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Fundamental of MAN B&W Common Rail Fuel Injection


Fundamental of MAN B&W Common Rail Fuel Injection

The general design of the MAN B&W common rail fuel injection system is shown in
Fig. 2.10 [2.3]. A common rail servo oil system using pressurized cool, clean lube oil as the
working medium drives the fuel injection pump. Each cylinder unit is provided with a servo
oil accumulator to ensure sufficiently fast delivery of servo oil in accordance with the
requirements of the injection system and in order to avoid heavy pressure oscillations in the
associated servo oil pipe system.

The movement of the plunger is controlled by a fast-acting proportional control valve
(NC valve). The NC valve is, in turn, controlled by an electric linear motor that gets its
control input from the cylinder control unit (Fig. 2.10). This design concept has been chosen
in order to maximize reliability and functionality, the fuel injection system is the heart of the
engine, and is crucial for fuel economy, emissions and general engine performance. An
example of the flexibility of the system will be given below.
The key components have a proven reliability record: the NC valves have been in serial
production for some ten years and are based on high-performance valves for such purposes as
machine tools and sheet metal machines in car production-applications where high reliability
is crucial. The fuel injection pump features well-proven fuel injection equipment technology,
and the fuel valves are of our well-proven and simple standard design.
As can be seen in Fig. 2.11, the 2nd and 3rd generations of pump design are
substantially simpler than the 1st generation design, the components are smaller, and they are
very easy to manufacture. By mid-2000, the 2nd generation pump had been in operation on
the 4T50MX research engine for more than 1400 hours, whereas the 3rd generation is starting
service testing on the 6L60MC (see below).

The major new design feature for the 3rd generation pump is its ability to operate on
heavy fuel oil. The pump plunger is equipped with a modified umbrella design to prevent
heavy fuel oil from entering the lube oil system. The driving piston and the injection plunger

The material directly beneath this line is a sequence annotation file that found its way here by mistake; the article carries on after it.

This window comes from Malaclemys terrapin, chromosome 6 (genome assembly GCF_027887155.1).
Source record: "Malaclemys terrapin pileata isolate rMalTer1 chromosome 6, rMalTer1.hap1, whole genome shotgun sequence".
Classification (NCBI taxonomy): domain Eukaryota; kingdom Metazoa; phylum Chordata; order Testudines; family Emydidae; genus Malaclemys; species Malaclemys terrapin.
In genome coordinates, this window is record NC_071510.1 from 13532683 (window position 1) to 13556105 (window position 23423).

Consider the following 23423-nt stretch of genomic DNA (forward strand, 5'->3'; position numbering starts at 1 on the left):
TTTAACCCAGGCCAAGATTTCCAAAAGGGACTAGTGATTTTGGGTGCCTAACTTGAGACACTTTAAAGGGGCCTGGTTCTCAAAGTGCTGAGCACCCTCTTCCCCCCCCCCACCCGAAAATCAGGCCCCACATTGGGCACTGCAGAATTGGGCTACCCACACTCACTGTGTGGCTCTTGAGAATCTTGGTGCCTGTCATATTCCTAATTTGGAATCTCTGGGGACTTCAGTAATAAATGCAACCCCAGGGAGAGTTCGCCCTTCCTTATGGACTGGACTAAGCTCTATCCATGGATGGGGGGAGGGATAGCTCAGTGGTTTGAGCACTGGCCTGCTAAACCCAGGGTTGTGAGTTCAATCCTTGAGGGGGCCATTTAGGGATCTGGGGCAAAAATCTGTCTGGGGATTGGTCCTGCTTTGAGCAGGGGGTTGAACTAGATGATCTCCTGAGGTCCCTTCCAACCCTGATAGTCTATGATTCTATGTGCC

are simple and are kept in contact by the fuel pressure acting on the plunger, and the
hydraulic oil pressure acting on the driving piston. The beginning and end of the plunger
stroke are both controlled solely by the fast acting hydraulic valve (NC valve), which is
computer controlled.
Fuel injection system, rate-shaping capability
The optimum combustion (thus also the optimum thermal efficiency) requires an
optimized fuel injection pattern that is generated by the fuel injection cam shape in a
conventional engine. Large two-stroke engines are designed for a specified maximum firing
pressure, and the fuel injection timing is controlled so as to reach that firing pressure with the
given fuel injection system (cams, pumps, injection nozzles, etc.).
For modern engines, the optimum injection duration is around 18-20 degrees crank
angle at full load, and the maximum firing pressure is reached in the second half of that
period. In order to obtain the best thermal efficiency, fuel to be injected after reaching the
maximum firing pressure must be injected (and burnt) as quickly as possible in order to
obtain the highest expansion ratio for that part of the heat released.
From this it can be deduced that the optimum “rate shaping” of the fuel injection is one
showing increasing injection rate towards the end of injection, thus supplying the remaining
fuel as quickly as possible. This has been proven over many years of fuel injection system development for our two-stroke marine diesel engines, and the contemporary camshaft is designed accordingly. The fuel
injection system for the Intelligent Engine is designed to do the same but in contrast to the camshaft-based injection system, the IE system can be optimized at a large number of load conditions.
Comparison between the fuel injection characteristics of the ME engine and a Staged Common Rail system in terms of injection pressure, mass flow rate and flow distribution [2.3] Common Rail injection systems with
on/off control valves are becoming standard in many modern diesel engines at present.
Such systems are relatively simple and will provide larger flexibility than the contemporary camshaft based injection systems. We do apply such systems for controlling the high-pressure gas-injection in